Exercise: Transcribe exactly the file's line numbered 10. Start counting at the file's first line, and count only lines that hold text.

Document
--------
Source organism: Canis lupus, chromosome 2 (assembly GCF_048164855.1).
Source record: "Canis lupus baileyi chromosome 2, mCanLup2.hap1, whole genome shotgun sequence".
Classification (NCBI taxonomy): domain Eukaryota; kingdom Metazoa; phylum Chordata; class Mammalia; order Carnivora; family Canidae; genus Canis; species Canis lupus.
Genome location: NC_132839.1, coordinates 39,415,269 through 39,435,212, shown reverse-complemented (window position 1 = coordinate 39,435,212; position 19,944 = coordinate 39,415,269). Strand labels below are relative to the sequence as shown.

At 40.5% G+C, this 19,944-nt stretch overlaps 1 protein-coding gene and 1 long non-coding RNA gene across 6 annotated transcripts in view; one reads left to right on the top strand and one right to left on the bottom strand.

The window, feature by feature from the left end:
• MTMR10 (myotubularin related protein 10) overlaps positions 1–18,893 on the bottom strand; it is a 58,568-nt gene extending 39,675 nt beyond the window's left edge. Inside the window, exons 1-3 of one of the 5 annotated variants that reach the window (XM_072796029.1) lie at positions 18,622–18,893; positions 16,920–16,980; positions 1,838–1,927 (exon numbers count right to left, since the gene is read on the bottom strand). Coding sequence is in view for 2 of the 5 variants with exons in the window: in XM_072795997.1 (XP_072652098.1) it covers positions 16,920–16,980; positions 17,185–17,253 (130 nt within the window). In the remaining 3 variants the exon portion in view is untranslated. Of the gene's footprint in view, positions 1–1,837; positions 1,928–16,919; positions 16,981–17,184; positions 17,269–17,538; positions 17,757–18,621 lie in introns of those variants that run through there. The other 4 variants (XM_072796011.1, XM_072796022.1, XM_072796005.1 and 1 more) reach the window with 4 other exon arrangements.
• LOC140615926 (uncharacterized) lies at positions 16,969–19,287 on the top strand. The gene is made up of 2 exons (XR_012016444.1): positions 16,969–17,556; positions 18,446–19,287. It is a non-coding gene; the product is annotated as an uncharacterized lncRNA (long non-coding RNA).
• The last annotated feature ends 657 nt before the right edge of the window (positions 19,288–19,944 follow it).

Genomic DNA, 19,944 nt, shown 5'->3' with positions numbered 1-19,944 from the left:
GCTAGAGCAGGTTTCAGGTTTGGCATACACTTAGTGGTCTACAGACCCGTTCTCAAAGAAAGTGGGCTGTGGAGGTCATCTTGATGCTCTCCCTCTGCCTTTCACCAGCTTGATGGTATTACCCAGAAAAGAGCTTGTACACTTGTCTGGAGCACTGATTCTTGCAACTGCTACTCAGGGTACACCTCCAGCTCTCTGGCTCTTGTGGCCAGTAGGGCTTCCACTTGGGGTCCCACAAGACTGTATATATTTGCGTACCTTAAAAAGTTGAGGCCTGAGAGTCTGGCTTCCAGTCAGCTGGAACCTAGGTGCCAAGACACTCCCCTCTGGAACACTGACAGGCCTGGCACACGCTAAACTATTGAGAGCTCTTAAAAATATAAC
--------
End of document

Genomic DNA, 19,944 nt, shown 5'->3' with positions numbered 1-19,944 from the left: